Part 1 – The story of the School


During the inter-war years the Canadian Army reverted from the highly effective fighting force it had become during WWI to a series of local voluntary militias with a small professional core. The principal threat perceived at the time was that of politically motivated civil unrest arising from the rigours of the depression during which one third of the work force was unemployed. As a result of budget cuts the military preparedness was at a very low level in 1939 and when Canada formally declared war on Germany in December, land forces consisted of 5000 regulars, 50000 militia, 16 modern tanks, 4 Anti-Aircraft guns and one anti-tank gun!  An urgent need for recruitment and training was therefore recognised and the Canadian 1st Division was raised. Many of the first troops that landed in Britain in early 1940 were essentially raw recruits and had attained only the most elementary standard of training.2


The problem of providing modern training in Britain was initially addressed by setting up the Canadian Army Training School in 1940. Due to lack of available accommodation, it had only been possible to open the Officer Cadet Training Unit. Once the Canadian Army took over Havannah Barracks in Bordon, the newly available accommodation and facilities enabled them, on May 1st 1941, to add 3 further wings, making four training wings in all:

  • No1  O.C.T.U. (Officer Cadet Training Unit)
  • No 2 (Technical) Wing – concentrating on driving and maintenance, anti-gas courses and for a time the training of regimental clerks.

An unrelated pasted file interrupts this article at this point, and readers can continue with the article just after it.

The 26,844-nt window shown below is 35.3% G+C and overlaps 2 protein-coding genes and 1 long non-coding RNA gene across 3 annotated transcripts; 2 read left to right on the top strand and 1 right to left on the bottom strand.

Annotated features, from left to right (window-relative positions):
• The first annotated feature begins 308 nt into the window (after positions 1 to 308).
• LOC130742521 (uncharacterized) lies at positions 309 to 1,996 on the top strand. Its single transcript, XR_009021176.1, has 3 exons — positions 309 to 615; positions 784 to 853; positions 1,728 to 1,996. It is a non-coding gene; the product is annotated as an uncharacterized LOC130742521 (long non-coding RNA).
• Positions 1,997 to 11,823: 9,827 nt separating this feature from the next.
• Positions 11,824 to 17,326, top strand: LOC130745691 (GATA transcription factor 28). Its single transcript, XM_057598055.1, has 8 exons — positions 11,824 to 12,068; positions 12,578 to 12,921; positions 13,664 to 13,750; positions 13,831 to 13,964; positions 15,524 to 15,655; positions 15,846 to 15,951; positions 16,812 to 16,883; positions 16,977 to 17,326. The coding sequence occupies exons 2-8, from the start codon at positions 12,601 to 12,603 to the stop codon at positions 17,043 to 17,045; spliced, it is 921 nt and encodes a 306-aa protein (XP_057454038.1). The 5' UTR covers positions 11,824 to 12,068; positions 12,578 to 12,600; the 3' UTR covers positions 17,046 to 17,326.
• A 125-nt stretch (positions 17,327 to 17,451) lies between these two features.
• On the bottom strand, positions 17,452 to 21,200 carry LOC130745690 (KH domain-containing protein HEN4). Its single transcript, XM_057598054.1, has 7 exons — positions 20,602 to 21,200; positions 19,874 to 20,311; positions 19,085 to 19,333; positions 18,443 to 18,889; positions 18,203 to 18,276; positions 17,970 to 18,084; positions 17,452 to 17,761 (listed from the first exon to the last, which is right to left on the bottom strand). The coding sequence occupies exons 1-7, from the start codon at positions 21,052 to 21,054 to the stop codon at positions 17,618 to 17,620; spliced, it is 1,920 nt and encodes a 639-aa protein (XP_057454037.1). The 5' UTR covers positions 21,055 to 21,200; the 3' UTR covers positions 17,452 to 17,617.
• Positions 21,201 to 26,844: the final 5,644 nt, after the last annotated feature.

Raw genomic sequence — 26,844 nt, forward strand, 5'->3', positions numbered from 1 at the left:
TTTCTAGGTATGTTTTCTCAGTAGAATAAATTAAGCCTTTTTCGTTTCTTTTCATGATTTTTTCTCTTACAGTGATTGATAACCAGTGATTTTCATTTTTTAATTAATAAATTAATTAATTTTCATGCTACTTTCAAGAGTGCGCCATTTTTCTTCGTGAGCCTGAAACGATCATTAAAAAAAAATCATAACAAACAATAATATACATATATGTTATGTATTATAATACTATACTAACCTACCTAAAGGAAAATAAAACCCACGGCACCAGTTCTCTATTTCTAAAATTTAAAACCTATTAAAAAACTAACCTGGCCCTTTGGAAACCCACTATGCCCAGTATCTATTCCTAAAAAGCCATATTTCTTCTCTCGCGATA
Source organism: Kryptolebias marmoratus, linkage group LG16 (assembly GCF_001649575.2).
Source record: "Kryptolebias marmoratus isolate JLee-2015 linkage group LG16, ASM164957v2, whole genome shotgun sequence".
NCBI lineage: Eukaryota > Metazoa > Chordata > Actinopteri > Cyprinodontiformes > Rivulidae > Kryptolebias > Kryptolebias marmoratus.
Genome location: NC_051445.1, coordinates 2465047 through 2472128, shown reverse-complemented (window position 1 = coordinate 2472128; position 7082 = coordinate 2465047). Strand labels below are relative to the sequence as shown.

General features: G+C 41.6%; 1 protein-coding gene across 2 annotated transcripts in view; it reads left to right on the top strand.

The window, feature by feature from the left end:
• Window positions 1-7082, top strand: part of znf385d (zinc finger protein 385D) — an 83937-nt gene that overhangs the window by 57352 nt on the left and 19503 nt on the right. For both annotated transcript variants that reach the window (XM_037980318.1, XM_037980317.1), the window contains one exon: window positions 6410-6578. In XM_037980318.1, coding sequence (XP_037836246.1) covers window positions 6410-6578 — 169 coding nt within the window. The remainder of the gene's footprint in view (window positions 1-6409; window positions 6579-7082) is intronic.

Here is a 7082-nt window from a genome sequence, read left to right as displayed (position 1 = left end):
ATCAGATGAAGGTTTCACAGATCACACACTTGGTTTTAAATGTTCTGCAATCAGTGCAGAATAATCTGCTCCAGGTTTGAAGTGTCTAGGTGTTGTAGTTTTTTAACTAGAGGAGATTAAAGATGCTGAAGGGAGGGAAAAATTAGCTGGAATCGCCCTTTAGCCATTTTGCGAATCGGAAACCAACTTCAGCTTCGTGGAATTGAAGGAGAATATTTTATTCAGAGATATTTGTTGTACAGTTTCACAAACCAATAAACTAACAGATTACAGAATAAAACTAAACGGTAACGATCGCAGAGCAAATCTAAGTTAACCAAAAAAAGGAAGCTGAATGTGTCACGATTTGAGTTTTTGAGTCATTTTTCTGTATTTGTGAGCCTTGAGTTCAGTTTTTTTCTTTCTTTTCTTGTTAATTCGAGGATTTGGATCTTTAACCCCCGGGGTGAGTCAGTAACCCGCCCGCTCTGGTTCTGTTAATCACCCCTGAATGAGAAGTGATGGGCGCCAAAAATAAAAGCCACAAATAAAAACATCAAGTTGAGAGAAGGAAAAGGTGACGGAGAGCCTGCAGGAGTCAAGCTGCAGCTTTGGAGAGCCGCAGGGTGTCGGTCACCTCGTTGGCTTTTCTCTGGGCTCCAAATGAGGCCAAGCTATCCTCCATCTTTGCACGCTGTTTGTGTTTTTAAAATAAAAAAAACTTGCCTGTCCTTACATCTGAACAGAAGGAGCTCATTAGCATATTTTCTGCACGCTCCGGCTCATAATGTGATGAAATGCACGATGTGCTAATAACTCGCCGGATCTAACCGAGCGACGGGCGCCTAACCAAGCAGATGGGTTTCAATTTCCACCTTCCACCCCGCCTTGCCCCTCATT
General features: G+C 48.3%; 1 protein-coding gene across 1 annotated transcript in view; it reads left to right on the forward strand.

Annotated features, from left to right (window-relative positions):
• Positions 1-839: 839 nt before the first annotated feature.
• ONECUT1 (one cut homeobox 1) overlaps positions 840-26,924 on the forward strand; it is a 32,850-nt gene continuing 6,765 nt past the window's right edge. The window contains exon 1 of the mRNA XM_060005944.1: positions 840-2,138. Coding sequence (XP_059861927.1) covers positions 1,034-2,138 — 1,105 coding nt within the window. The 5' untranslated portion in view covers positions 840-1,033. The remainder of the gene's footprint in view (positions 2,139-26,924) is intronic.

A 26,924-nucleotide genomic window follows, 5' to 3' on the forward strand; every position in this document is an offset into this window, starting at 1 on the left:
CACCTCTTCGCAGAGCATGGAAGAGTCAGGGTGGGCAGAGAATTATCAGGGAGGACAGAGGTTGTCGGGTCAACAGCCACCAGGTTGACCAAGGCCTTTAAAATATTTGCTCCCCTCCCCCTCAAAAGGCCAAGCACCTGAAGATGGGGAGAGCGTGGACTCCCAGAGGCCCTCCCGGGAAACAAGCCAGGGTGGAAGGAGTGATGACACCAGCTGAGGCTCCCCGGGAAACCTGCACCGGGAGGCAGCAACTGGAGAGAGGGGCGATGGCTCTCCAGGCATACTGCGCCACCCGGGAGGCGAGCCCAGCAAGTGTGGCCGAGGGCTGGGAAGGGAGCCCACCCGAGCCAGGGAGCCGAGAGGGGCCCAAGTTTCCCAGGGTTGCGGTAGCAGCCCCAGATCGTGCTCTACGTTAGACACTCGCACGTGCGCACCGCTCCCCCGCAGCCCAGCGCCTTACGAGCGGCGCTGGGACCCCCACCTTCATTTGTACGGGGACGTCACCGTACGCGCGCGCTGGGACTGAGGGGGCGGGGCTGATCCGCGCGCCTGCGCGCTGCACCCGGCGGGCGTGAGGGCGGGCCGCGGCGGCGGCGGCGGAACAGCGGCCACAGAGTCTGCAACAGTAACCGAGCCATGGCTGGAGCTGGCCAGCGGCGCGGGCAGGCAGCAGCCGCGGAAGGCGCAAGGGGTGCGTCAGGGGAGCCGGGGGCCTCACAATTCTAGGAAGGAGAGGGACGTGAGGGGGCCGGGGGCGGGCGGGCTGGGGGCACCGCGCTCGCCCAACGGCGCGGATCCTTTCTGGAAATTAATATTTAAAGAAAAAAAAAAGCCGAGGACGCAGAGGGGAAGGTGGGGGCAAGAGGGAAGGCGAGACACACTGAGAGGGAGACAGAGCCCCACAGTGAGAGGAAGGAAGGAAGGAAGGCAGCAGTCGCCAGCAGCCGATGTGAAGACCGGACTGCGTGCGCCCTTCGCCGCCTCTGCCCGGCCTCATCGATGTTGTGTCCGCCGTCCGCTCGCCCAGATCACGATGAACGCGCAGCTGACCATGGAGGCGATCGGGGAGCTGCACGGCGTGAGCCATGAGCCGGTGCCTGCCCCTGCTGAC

• No 3 (Weapons) Wing – giving training in platoon weapons, 3” mortar, Vickers med Machine Gun and additionally, sniper, assault and range-takers courses.
  • No 4 (Regimental Officers) Wing – ran courses for ten company commanders and thirty platoon commanders at a time.

Since the Canadian and British forces would be working closely together and using the same equipment, the Canadian training system closely followed that of the British Army. Before the setting up of the school, many officers underwent training in British schools alongside British officers. They were therefore at the cutting edge of current training methods, one of which being “Battle Drill Training”.

“1941 saw the inception of a new and much more realistic type of training. This was known as “Battle Drill Training” and was the reduction of military tactics to bare essentials which were taught to a platoon as a team drill, it comprised special physical training, field craft, battle drill proper, battle discipline and “battle inoculation”. Battle inoculation was one of the defining points of the scheme and meant exposing the soldier in training to the sights and noises of battle.6

In 1941, the 47th (London) Division, a training formation of the British Army, began to demonstrate the new system of training, called “Battle Drill” to officers of the Canadian Army. Lieutenant Colonel J. Fred Scott and Captain John Campbell of The Calgary Highlanders attended a demonstration on 8 Oct, which fired their imagination. Capt. Campbell and two other Calgary Highlanders’ officers attended the British battle drill school at Chelwood Gate, Uckfield, shortly afterwards on 22 Oct. According to unit historian Roy Farran, “No more fanatical disciples of the new system could have returned to the unit.”9